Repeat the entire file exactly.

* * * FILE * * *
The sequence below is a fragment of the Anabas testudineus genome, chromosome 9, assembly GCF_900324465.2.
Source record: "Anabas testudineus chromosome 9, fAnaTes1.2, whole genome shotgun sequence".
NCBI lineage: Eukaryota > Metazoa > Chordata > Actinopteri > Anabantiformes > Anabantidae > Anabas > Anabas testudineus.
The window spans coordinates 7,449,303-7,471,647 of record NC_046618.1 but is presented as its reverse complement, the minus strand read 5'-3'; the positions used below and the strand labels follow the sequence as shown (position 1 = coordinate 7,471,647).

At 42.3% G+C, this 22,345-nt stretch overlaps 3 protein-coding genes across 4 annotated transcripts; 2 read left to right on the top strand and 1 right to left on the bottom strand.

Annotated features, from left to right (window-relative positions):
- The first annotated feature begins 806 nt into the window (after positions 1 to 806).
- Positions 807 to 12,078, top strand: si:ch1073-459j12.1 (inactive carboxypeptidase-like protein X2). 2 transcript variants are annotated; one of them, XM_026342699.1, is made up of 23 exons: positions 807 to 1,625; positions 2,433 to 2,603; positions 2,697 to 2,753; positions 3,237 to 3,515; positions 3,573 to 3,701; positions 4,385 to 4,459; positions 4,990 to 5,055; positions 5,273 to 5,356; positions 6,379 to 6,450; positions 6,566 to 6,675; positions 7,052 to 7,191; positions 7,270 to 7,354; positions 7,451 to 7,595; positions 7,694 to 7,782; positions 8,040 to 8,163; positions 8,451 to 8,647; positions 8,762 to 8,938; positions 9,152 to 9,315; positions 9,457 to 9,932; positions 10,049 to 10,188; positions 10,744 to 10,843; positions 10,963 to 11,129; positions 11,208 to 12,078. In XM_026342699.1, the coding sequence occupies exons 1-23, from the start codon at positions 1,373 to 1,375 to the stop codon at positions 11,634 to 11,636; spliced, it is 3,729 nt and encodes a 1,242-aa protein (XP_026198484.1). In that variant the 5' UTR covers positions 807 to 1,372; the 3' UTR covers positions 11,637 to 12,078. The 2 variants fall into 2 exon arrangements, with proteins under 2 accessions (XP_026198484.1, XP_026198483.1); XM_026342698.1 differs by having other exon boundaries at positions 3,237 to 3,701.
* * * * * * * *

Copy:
The sequence below is a fragment of the Anabas testudineus genome, chromosome 9, assembly GCF_900324465.2.
Source record: "Anabas testudineus chromosome 9, fAnaTes1.2, whole genome shotgun sequence".
NCBI lineage: Eukaryota > Metazoa > Chordata > Actinopteri > Anabantiformes > Anabantidae > Anabas > Anabas testudineus.
The window spans coordinates 7,449,303-7,471,647 of record NC_046618.1 but is presented as its reverse complement, the minus strand read 5'-3'; the positions used below and the strand labels follow the sequence as shown (position 1 = coordinate 7,471,647).

At 42.3% G+C, this 22,345-nt stretch overlaps 3 protein-coding genes across 4 annotated transcripts; 2 read left to right on the top strand and 1 right to left on the bottom strand.

Annotated features, from left to right (window-relative positions):
- The first annotated feature begins 806 nt into the window (after positions 1 to 806).
- Positions 807 to 12,078, top strand: si:ch1073-459j12.1 (inactive carboxypeptidase-like protein X2). 2 transcript variants are annotated; one of them, XM_026342699.1, is made up of 23 exons: positions 807 to 1,625; positions 2,433 to 2,603; positions 2,697 to 2,753; positions 3,237 to 3,515; positions 3,573 to 3,701; positions 4,385 to 4,459; positions 4,990 to 5,055; positions 5,273 to 5,356; positions 6,379 to 6,450; positions 6,566 to 6,675; positions 7,052 to 7,191; positions 7,270 to 7,354; positions 7,451 to 7,595; positions 7,694 to 7,782; positions 8,040 to 8,163; positions 8,451 to 8,647; positions 8,762 to 8,938; positions 9,152 to 9,315; positions 9,457 to 9,932; positions 10,049 to 10,188; positions 10,744 to 10,843; positions 10,963 to 11,129; positions 11,208 to 12,078. In XM_026342699.1, the coding sequence occupies exons 1-23, from the start codon at positions 1,373 to 1,375 to the stop codon at positions 11,634 to 11,636; spliced, it is 3,729 nt and encodes a 1,242-aa protein (XP_026198484.1). In that variant the 5' UTR covers positions 807 to 1,372; the 3' UTR covers positions 11,637 to 12,078. The 2 variants fall into 2 exon arrangements, with proteins under 2 accessions (XP_026198484.1, XP_026198483.1); XM_026342698.1 differs by having other exon boundaries at positions 3,237 to 3,701.